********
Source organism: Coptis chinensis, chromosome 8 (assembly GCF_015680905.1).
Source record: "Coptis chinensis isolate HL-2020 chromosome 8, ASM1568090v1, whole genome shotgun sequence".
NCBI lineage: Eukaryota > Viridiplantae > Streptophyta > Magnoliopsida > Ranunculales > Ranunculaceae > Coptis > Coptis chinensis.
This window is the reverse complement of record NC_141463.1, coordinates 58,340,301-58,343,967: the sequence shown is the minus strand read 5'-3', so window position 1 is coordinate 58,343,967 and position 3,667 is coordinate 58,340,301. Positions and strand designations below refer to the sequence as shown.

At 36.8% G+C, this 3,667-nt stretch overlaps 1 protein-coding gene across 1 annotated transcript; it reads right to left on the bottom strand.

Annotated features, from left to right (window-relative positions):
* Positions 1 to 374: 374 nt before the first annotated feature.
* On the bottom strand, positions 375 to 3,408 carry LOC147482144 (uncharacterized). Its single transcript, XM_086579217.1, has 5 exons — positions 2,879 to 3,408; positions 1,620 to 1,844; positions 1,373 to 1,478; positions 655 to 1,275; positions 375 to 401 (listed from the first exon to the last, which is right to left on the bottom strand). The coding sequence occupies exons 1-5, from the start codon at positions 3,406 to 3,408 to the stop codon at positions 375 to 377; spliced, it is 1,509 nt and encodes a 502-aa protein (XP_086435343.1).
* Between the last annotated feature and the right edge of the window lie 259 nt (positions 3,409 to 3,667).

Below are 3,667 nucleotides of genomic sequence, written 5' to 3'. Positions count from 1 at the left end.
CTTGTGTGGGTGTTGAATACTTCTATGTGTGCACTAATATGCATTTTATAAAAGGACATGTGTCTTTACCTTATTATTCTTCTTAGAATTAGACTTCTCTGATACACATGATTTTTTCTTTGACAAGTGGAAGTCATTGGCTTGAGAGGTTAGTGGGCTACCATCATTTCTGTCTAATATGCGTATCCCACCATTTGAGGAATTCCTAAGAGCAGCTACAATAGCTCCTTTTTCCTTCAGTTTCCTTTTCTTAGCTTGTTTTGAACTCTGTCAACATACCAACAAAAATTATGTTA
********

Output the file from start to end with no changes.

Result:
Source organism: Coptis chinensis, chromosome 8 (assembly GCF_015680905.1).
Source record: "Coptis chinensis isolate HL-2020 chromosome 8, ASM1568090v1, whole genome shotgun sequence".
NCBI lineage: Eukaryota > Viridiplantae > Streptophyta > Magnoliopsida > Ranunculales > Ranunculaceae > Coptis > Coptis chinensis.
This window is the reverse complement of record NC_141463.1, coordinates 58,340,301-58,343,967: the sequence shown is the minus strand read 5'-3', so window position 1 is coordinate 58,343,967 and position 3,667 is coordinate 58,340,301. Positions and strand designations below refer to the sequence as shown.

At 36.8% G+C, this 3,667-nt stretch overlaps 1 protein-coding gene across 1 annotated transcript; it reads right to left on the bottom strand.

Annotated features, from left to right (window-relative positions):
* Positions 1 to 374: 374 nt before the first annotated feature.
* On the bottom strand, positions 375 to 3,408 carry LOC147482144 (uncharacterized). Its single transcript, XM_086579217.1, has 5 exons — positions 2,879 to 3,408; positions 1,620 to 1,844; positions 1,373 to 1,478; positions 655 to 1,275; positions 375 to 401 (listed from the first exon to the last, which is right to left on the bottom strand). The coding sequence occupies exons 1-5, from the start codon at positions 3,406 to 3,408 to the stop codon at positions 375 to 377; spliced, it is 1,509 nt and encodes a 502-aa protein (XP_086435343.1).
* Between the last annotated feature and the right edge of the window lie 259 nt (positions 3,409 to 3,667).

Below are 3,667 nucleotides of genomic sequence, written 5' to 3'. Positions count from 1 at the left end.
CTTGTGTGGGTGTTGAATACTTCTATGTGTGCACTAATATGCATTTTATAAAAGGACATGTGTCTTTACCTTATTATTCTTCTTAGAATTAGACTTCTCTGATACACATGATTTTTTCTTTGACAAGTGGAAGTCATTGGCTTGAGAGGTTAGTGGGCTACCATCATTTCTGTCTAATATGCGTATCCCACCATTTGAGGAATTCCTAAGAGCAGCTACAATAGCTCCTTTTTCCTTCAGTTTCCTTTTCTTAGCTTGTTTTGAACTCTGTCAACATACCAACAAAAATTATGTTA